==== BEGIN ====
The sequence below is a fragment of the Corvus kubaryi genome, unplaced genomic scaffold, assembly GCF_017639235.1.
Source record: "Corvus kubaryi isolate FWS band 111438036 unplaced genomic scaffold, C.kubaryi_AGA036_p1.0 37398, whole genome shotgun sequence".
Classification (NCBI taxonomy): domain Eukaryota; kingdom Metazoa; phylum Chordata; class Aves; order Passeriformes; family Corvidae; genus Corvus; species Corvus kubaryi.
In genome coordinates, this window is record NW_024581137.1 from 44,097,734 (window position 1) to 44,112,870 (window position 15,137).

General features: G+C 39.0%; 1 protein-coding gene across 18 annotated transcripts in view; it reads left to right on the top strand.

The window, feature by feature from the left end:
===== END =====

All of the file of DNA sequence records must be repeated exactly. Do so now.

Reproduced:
The sequence below is a fragment of the Corvus kubaryi genome, unplaced genomic scaffold, assembly GCF_017639235.1.
Source record: "Corvus kubaryi isolate FWS band 111438036 unplaced genomic scaffold, C.kubaryi_AGA036_p1.0 37398, whole genome shotgun sequence".
Classification (NCBI taxonomy): domain Eukaryota; kingdom Metazoa; phylum Chordata; class Aves; order Passeriformes; family Corvidae; genus Corvus; species Corvus kubaryi.
In genome coordinates, this window is record NW_024581137.1 from 44,097,734 (window position 1) to 44,112,870 (window position 15,137).

General features: G+C 39.0%; 1 protein-coding gene across 18 annotated transcripts in view; it reads left to right on the top strand.

The window, feature by feature from the left end: